A person who thinks all the time – an overthinker – is in danger of letting life pass them by.
If you’re always trapped in your thoughts, you’re never experiencing the present moment. Instead, you’re stuck in the past or the future.
When this happens, you’ve lost touch with reality. You’re now in a fantasy world.
The present moment is the only space where real life happens. Everything else is just a world of illusion.
When people can get out of their heads and into the present moment, they’re far more likely to be living their lives to the fullest. It’s certainly when people are at their happiest.
The problem is: it can be tough to escape an overthinking habit. A lot of people stay stuck in a compulsive repetition of unhelpful thoughts throughout their entire lives.
In my role as a life coach, this is a problem I’m often helping clients to overcome.
That’s why I’m excited to publish this guide, illustrating six ways to coach yourself out of excessive thinking.
Let’s dive right into it.
6 Ideas To Coach Yourself Out Of Excessive Thinking
Below, I’ve listed my favorite recommendations for a person who thinks all the time. These tips should help them get back in touch with reality and enjoy a more fulfilling existence on this planet.
1. Understand The Power Of The Present Moment
Here’s a great quote to help you understand the power of living in the present moment.
“If you are depressed, you are living in the past. If you are anxious, you are living in the future. If you are at peace, you are living in the present.” – Lao Tzu
Indeed, most negative thoughts come from dwelling on the past or anticipating the future. There’s almost no benefit to doing this. You can’t change the past, nor predict the future. Visiting these illusionary spaces typically does nothing to help you in the real world, other than spark fear, anxiety, nostalgia and other bad feelings within you.
What’s more, when you’re stuck in your thoughts, you lose touch with reality and fail to experience the joys of the amazing world you actually live in.
Have you ever failed to have fun at a great occasion, because you were too busy worrying about the past or future? No doubt, the event was spoiled. Perhaps it felt like you weren’t even there? We don’t become any happier for escaping reality like this. In fact, it usually makes our lives far more stressful.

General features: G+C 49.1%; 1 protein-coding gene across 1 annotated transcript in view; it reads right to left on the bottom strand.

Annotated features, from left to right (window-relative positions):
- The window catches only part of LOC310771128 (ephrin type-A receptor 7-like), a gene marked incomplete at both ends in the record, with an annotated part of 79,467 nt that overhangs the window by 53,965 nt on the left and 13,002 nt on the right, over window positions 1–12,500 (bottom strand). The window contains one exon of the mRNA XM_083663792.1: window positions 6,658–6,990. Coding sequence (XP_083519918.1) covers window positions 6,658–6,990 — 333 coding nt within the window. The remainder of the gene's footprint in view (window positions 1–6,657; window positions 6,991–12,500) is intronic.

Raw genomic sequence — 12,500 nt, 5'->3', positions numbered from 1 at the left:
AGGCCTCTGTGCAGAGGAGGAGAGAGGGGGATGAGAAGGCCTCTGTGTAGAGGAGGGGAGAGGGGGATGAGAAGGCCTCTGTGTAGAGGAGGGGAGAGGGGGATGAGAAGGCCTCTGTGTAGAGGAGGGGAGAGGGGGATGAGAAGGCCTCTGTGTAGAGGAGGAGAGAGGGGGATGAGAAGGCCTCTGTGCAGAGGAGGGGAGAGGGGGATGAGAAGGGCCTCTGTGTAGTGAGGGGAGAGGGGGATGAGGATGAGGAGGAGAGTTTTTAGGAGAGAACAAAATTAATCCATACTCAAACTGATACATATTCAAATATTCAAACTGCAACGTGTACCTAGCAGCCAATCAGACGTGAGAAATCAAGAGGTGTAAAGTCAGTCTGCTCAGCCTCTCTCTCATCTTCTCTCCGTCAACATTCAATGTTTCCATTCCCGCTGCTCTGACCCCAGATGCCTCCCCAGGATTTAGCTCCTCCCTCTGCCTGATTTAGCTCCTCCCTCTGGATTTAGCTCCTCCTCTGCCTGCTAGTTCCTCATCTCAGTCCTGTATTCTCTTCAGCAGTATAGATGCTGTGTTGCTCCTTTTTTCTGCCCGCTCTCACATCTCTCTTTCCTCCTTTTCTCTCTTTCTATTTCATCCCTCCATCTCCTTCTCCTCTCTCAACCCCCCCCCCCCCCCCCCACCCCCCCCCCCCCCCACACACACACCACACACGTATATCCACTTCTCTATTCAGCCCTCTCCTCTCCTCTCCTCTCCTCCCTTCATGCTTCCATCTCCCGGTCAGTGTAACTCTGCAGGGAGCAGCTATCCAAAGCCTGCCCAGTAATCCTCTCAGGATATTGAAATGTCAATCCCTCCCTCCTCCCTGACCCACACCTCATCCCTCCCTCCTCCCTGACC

Here’s another great quote that really puts things into perspective.
“A person who thinks all the time has nothing to think about except thoughts. So he loses touch with reality, and lives in a world of illusion.” – Alan Watts
The crazy thing is: most over-thinkers do this all the time.
On the other hand, when you let go of your thoughts, you put your mind at peace and it feels amazing.
This is the feeling most of us work hard and chase money to obtain.
We enjoy engaging in our hobbies because they help us escape our thoughts and enjoy the present moment. This is also why we like spending time with friends and family.
What about the other things we consider ‘fun’? Going on vacation. Listening to music. Watching movies, sports or other entertainment. We do all of these things for the same ultimate reason too.
Then, there are more toxic habits like drinking, taking drugs or stuffing our faces with comfort food, which we also engage in to numb our conscious thoughts. The only difference here is: these activities don’t make us more present to reality and are bad for our long-term health.
Anyway, before you continue reading, I urge you to reflect on these ideas.
Once you understand how happy that presence can make humans, it’ll hopefully motivate you to do whatever it takes to escape your habit of overthinking.
2. Understand Why We Overthink
A person who thinks all the time often does so out of fear.
The scholarly man might often fill his brain with unnecessary thoughts, so he loses the ability to confront his insecurities.
What do I really want to do with my life? What am I running away from? Why aren’t I happy in my own skin?
It can be painful to ask ourselves these questions – and one way of avoiding them is by consuming our minds with more shallow and ultimately unimportant data instead.
This video from The School Of Life explains more:
It’s also common to overthink due to fear of failure.
Most people understand that the best way to discover the path of success is by taking action, failing a few times and learning from their mistakes. After all, experience is a much greater teacher than theory.
Yet, many people are terrified of the shame and embarrassment that supposedly comes with failure. So, instead, they indulge in calculating the perfect way of doing something without ever having to fail.
Deep down, they know this is the wrong way of doing things; a fruitless diversion tactic that can easily result in them never taking the first step towards their dream lives. Still, it’s a phase that many people struggle to escape.
The first step to escaping this perfection trap is to logically understand that over-preparing comes from fear of taking action – and that the most successful people in this world are those who took relentless action and failed their way to success.